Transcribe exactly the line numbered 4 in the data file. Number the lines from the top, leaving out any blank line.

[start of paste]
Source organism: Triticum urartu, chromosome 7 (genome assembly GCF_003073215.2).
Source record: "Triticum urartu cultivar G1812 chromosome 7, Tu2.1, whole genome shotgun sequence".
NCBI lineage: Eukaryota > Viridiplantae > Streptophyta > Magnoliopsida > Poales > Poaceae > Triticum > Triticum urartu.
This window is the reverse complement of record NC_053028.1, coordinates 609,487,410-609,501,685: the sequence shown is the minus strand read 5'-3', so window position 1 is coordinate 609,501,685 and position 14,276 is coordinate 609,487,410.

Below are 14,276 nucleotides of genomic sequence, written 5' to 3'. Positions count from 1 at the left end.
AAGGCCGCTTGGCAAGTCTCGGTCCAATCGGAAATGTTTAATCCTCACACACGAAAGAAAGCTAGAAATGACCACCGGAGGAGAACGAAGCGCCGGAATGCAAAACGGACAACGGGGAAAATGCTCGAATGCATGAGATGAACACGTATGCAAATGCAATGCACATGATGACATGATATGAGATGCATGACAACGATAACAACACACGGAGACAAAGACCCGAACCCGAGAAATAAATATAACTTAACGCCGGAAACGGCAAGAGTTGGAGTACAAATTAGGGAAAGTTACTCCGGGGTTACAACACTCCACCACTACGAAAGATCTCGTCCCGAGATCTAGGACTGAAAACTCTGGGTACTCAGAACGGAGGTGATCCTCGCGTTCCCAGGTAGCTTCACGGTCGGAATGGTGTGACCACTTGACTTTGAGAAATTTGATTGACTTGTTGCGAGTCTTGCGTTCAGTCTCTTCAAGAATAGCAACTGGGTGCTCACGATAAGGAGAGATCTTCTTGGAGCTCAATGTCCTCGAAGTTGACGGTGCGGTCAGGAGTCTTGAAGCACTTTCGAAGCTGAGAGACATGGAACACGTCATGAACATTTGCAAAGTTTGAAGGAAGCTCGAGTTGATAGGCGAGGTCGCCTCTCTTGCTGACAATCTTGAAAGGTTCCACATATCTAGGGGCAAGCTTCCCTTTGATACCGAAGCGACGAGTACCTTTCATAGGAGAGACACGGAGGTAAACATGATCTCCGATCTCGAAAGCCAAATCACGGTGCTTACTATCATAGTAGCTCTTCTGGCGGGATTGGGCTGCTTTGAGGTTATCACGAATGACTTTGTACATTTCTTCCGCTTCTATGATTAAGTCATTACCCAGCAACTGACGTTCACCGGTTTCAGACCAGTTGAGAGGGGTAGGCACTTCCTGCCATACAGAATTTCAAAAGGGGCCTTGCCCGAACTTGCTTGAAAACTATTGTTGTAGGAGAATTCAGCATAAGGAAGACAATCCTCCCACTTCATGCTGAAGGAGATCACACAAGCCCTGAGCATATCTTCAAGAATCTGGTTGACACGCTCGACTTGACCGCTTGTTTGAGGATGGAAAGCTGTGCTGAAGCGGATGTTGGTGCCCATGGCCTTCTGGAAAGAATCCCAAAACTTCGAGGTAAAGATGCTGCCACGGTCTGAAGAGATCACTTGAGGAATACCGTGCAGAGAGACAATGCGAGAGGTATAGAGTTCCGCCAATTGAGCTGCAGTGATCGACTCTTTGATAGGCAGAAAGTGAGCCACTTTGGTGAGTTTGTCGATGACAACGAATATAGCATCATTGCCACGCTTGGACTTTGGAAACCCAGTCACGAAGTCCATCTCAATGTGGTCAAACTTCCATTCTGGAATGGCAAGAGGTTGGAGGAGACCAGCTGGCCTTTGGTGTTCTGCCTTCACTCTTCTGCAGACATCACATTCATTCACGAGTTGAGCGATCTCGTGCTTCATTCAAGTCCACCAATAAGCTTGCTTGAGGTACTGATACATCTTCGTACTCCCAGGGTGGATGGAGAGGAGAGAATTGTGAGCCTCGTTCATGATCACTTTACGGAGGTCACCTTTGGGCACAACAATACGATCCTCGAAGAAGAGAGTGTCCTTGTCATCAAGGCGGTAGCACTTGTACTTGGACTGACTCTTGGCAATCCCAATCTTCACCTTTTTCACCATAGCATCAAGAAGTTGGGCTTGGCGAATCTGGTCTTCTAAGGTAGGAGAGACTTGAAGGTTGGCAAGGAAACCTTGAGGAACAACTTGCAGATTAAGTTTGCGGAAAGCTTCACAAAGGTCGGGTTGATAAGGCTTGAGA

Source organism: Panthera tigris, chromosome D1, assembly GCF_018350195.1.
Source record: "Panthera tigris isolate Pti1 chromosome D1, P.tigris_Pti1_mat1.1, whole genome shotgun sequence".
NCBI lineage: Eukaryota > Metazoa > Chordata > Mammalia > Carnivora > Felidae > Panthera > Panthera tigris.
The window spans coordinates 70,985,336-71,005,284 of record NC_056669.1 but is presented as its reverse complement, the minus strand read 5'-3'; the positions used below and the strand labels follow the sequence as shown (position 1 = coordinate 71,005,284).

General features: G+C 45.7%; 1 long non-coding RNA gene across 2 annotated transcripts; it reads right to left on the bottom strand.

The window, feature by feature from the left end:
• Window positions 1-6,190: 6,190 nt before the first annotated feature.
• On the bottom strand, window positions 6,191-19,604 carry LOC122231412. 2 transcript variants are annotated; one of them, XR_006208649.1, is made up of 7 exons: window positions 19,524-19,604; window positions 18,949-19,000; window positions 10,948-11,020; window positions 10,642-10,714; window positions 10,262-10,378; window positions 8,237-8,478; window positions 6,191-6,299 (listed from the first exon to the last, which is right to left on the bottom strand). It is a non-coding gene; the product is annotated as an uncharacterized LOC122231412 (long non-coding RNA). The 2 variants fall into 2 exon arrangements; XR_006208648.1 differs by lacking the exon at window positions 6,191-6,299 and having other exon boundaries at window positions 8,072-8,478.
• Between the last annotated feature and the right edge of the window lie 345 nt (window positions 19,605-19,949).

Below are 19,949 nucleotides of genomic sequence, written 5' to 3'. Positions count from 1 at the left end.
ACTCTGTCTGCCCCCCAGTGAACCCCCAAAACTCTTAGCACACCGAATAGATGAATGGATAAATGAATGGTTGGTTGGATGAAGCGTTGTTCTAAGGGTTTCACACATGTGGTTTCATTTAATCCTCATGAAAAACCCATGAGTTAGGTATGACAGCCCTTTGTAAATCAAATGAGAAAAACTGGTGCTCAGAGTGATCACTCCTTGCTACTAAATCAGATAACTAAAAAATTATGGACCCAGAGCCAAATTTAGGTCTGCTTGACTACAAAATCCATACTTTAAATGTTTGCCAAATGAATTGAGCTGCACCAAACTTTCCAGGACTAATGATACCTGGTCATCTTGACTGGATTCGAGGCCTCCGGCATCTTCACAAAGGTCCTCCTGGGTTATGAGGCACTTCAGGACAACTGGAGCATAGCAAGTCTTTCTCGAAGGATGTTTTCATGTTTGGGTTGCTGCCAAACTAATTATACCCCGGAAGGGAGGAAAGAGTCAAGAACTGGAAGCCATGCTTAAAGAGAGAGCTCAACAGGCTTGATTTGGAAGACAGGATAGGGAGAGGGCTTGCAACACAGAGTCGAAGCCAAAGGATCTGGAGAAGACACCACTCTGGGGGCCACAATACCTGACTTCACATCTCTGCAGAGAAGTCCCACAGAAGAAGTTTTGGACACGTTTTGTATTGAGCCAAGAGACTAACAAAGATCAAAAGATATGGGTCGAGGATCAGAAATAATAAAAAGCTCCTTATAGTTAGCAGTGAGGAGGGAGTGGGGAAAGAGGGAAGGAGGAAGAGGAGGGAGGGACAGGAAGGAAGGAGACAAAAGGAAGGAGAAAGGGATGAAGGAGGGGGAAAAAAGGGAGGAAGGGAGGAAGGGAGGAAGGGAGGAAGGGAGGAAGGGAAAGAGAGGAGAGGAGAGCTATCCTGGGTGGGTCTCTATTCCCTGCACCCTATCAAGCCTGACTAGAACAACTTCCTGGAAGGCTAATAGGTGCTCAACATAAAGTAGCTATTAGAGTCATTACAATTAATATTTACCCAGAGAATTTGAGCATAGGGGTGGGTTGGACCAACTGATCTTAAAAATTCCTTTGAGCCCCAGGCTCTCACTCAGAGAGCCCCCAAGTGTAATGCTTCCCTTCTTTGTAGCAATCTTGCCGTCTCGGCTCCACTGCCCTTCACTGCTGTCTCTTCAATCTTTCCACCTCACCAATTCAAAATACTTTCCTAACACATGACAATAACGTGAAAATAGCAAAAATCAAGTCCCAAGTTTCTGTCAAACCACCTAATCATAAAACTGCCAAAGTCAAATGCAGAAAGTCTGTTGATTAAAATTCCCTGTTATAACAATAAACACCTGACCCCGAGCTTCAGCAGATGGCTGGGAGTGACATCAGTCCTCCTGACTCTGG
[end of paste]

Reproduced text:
This window is the reverse complement of record NC_053028.1, coordinates 609,487,410-609,501,685: the sequence shown is the minus strand read 5'-3', so window position 1 is coordinate 609,501,685 and position 14,276 is coordinate 609,487,410.